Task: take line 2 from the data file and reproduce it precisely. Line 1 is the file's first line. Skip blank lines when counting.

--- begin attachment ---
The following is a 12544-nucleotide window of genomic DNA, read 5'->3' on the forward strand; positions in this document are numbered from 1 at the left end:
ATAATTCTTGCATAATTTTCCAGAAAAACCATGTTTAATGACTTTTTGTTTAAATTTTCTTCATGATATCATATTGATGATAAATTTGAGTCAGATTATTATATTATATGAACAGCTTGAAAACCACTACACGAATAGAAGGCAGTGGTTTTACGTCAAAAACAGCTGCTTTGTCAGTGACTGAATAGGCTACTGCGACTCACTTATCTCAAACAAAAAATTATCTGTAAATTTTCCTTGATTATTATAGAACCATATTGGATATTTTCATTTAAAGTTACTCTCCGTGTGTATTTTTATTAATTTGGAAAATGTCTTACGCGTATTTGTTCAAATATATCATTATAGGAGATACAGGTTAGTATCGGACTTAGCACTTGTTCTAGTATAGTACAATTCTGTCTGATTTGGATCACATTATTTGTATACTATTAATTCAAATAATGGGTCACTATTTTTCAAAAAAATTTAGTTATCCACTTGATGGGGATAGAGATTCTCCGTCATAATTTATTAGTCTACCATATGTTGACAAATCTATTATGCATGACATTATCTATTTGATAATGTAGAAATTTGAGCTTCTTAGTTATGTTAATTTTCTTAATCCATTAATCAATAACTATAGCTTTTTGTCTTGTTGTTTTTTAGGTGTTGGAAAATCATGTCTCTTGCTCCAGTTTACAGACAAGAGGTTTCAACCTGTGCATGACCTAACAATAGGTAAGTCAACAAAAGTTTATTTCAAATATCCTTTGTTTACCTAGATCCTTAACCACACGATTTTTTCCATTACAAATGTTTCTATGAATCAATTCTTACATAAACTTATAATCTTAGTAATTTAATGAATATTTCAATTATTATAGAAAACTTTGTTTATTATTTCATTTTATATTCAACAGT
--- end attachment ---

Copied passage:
ATAATTCTTGCATAATTTTCCAGAAAAACCATGTTTAATGACTTTTTGTTTAAATTTTCTTCATGATATCATATTGATGATAAATTTGAGTCAGATTATTATATTATATGAACAGCTTGAAAACCACTACACGAATAGAAGGCAGTGGTTTTACGTCAAAAACAGCTGCTTTGTCAGTGACTGAATAGGCTACTGCGACTCACTTATCTCAAACAAAAAATTATCTGTAAATTTTCCTTGATTATTATAGAACCATATTGGATATTTTCATTTAAAGTTACTCTCCGTGTGTATTTTTATTAATTTGGAAAATGTCTTACGCGTATTTGTTCAAATATATCATTATAGGAGATACAGGTTAGTATCGGACTTAGCACTTGTTCTAGTATAGTACAATTCTGTCTGATTTGGATCACATTATTTGTATACTATTAATTCAAATAATGGGTCACTATTTTTCAAAAAAATTTAGTTATCCACTTGATGGGGATAGAGATTCTCCGTCATAATTTATTAGTCTACCATATGTTGACAAATCTATTATGCATGACATTATCTATTTGATAATGTAGAAATTTGAGCTTCTTAGTTATGTTAATTTTCTTAATCCATTAATCAATAACTATAGCTTTTTGTCTTGTTGTTTTTTAGGTGTTGGAAAATCATGTCTCTTGCTCCAGTTTACAGACAAGAGGTTTCAACCTGTGCATGACCTAACAATAGGTAAGTCAACAAAAGTTTATTTCAAATATCCTTTGTTTACCTAGATCCTTAACCACACGATTTTTTCCATTACAAATGTTTCTATGAATCAATTCTTACATAAACTTATAATCTTAGTAATTTAATGAATATTTCAATTATTATAGAAAACTTTGTTTATTATTTCATTTTATATTCAACAGT